Air Force

March 1, 2013

Valor Website now includes pre-9/11 Medal of Honor recipients

Claudette Roulo
American Forces Press Service

The names of Medal of Honor recipients recognized for their battlefield valor before Sept. 11, 2001, now are listed on the Defense Department’s valor website, Pentagon officials announced Feb. 28.

“Recognizing our brave men and women for their heroic actions is one of the most important things we can do as a department,” said Vee Penrod, deputy assistant secretary of defense for military personnel policy.

“Our service members have shown great courage and sacrifice on the battlefield throughout our nation’s history, and it is fitting that we honor their sacrifice and courage. Expanding this site is one small way to do that,” she added.

The website, at http://valor.defense.gov, lists the name, rank and conflict of recipients of the most prestigious U.S. military awards for valor: the Medal of Honor, Service Crosses and Silver Star Medals.

The site was designed to raise awareness of service members’ heroism and to help deter those who falsely claim military honors, said Navy Lt. Nate Christensen, a Pentagon spokesman.

“Our service members earn their medals with hard work and tremendous sacrifice,” he said. “While lying about these medals may not be illegal, it is shameful and runs counter to the military’s moral and ethical values.”

Officials plan to complete a similar expansion of the Service Cross lists by March 31, Christensen said.

Once complete, the site will list recipients of the Medal of Honor and Service Crosses by service and conflict, dating back to the inception of each medal, as well as Silver Star recipients since Sept. 11, 2001.

For security, privacy and administrative reasons, most, but not all recipients of the valor awards will be named on the website, Christensen said. The absence of an individual’s name from the list is not a declaration by the Defense Department that the individual did not receive the medal.

In addition, Christensen said, the Defense Department and military services still are examining the feasibility of listing recipients of the Silver Star Medal for actions before Sept. 11, 2001.

“Unlike Medal of Honor and Service Cross data, Silver Star Medal data is not readily available, and obtaining information on pre-9/11 Silver Star Medal recipients will likely be much more difficult, costly and time-consuming,” Christensen said.

Silver Star award authority often was delegated below the service headquarters, he explained, and award documents did not always make it into a service member’s military personnel record or reach higher headquarters.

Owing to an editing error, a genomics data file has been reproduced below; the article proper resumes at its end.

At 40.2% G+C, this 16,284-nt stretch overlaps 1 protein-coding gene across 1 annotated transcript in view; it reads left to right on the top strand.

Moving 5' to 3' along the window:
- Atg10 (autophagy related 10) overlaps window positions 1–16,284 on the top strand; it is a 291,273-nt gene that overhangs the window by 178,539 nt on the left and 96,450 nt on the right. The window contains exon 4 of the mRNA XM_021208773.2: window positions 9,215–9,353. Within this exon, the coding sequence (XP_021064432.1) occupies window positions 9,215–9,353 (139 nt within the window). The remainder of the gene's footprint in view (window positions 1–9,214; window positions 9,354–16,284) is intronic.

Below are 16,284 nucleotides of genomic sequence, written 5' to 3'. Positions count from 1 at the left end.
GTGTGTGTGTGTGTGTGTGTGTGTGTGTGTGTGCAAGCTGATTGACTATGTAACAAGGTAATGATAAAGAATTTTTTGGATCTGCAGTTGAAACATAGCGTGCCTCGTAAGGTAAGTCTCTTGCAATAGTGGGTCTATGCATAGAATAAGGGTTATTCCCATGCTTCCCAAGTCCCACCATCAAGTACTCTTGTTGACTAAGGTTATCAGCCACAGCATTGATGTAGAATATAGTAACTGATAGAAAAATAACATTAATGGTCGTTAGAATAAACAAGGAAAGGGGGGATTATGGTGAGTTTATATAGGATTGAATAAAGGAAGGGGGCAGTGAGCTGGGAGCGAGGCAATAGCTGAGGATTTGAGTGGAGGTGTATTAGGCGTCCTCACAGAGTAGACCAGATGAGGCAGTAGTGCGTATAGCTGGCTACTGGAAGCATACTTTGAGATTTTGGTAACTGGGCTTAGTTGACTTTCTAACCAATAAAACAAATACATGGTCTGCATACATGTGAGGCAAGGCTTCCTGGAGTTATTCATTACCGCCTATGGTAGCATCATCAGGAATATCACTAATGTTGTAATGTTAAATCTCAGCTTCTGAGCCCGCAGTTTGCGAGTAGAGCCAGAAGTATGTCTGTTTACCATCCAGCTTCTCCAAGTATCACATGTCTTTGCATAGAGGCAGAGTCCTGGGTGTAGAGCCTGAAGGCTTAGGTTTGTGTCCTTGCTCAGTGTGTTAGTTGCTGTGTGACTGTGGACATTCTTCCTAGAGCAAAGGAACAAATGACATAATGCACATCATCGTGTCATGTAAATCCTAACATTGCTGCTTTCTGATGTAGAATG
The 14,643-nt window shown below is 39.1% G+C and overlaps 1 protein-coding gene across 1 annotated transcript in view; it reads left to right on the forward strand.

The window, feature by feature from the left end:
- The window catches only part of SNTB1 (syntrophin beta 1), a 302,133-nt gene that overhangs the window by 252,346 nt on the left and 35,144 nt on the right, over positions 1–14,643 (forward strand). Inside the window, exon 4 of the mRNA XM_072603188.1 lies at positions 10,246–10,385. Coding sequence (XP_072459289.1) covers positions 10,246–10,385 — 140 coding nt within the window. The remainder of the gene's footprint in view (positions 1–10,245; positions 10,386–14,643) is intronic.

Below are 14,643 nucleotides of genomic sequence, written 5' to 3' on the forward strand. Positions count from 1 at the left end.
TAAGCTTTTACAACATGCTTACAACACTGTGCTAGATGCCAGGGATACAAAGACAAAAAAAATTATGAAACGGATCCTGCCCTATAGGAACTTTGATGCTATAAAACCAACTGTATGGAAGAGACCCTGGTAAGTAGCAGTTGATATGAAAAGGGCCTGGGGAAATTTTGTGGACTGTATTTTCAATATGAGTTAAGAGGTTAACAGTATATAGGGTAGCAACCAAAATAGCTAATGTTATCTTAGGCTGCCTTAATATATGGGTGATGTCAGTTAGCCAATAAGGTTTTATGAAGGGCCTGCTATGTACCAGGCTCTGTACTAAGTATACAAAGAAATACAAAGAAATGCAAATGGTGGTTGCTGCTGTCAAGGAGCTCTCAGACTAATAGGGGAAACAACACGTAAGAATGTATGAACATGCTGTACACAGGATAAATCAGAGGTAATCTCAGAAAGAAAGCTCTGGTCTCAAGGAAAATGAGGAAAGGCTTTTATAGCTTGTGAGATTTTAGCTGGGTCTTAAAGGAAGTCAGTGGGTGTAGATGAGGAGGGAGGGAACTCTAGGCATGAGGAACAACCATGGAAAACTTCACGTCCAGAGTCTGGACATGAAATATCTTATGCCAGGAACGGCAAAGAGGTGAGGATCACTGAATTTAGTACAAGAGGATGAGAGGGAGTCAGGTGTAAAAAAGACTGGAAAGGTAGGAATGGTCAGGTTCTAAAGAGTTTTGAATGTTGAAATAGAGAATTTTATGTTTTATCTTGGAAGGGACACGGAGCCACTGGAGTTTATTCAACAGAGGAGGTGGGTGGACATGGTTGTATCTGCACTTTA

Also, many more service members have earned the Silver Star than have earned the Medal of Honor and or Service Crosses, Christensen said, noting the Silver Star’s lower place in the order of precedence for military decorations.
Finally, he said, historians and others have done extensive research on Medal of Honor and Service Cross recipients, creating a large body of existing knowledge. This is not the case for Silver Star recipients, he added.




All of this week's top headlines to your email every Friday.


 
 

 

Near Infrared Camera Integrated into space telescope

Lockheed Martin and the University of Arizona have delivered the primary imaging instrument of the James Webb Space Telescope to NASA’s Goddard Space Flight Center. The new Near Infrared Camera, or NIRCam, has been successfully integrated within the heart of the telescope, known as the Integrated Science Instrument Module. The integration completes the suite of...
 
 
Air Force photograph by SSgt. Carlin Leslie

Space superiority remains vital to national security

Air Force photograph by SSgt. Carlin Leslie Gen. William Shelton reviews his notes before testifying April 3, 2014, in front of the House Armed Services Committee subcommittee on strategic forces, in Washington, D.C. Shelton is...
 
 

Fifth Boeing GPS IIF satellite joins Global Positioning System

EL SEGUNDO, Calif. – The accuracy of the Global Positioning System has been improved with the recent handover of a fifth Boeing GPS IIF satellite to the U.S. Air Force. The newest addition to the GPS constellation increases the precision of position, navigation and timing data sent to users around the world. The satellite was...
 

 
web_LM-AEHF

Fourth AEHF protected communications satellite begins integration months ahead of schedule

The fourth Advanced Extremely High Frequency satellite produced by Lockheed Martin is taking shape after early deliveries of its payload and propulsion core. AEHF-4, expected to launch in 2017, will enable the constellation to ...
 
 
Northrop Grumman photograph by Alex Evers

Northrop Grumman ships payload module two months early for AEHF satellite

Northrop Grumman photograph by Alex Evers Integration of the payload module for the fourth Advanced Extremely High Frequency (AEHF) protected communications satellite underway at Northrop Grumman’s facilities in Redondo B...
 
 

Boeing realigns engineering to enhance customer Support

Boeing announced April 10 it is centralizing customer support for in-service airplanes at its Boeing Commercial Airplanes Engineering Design Center in Southern California, as the company continues to focus on increasing competitiveness while enabling continued growth of the global airline industry. “We’re creating a single location for customer support at the Southern California des...
 




0 Comments


Be the first to comment!


Leave a Reply

Your email address will not be published. Required fields are marked *

You may use these HTML tags and attributes: <a href="" title=""> <abbr title=""> <acronym title=""> <b> <blockquote cite=""> <cite> <code> <del datetime=""> <em> <i> <q cite=""> <strike> <strong>


Directory powered by Business Directory Plugin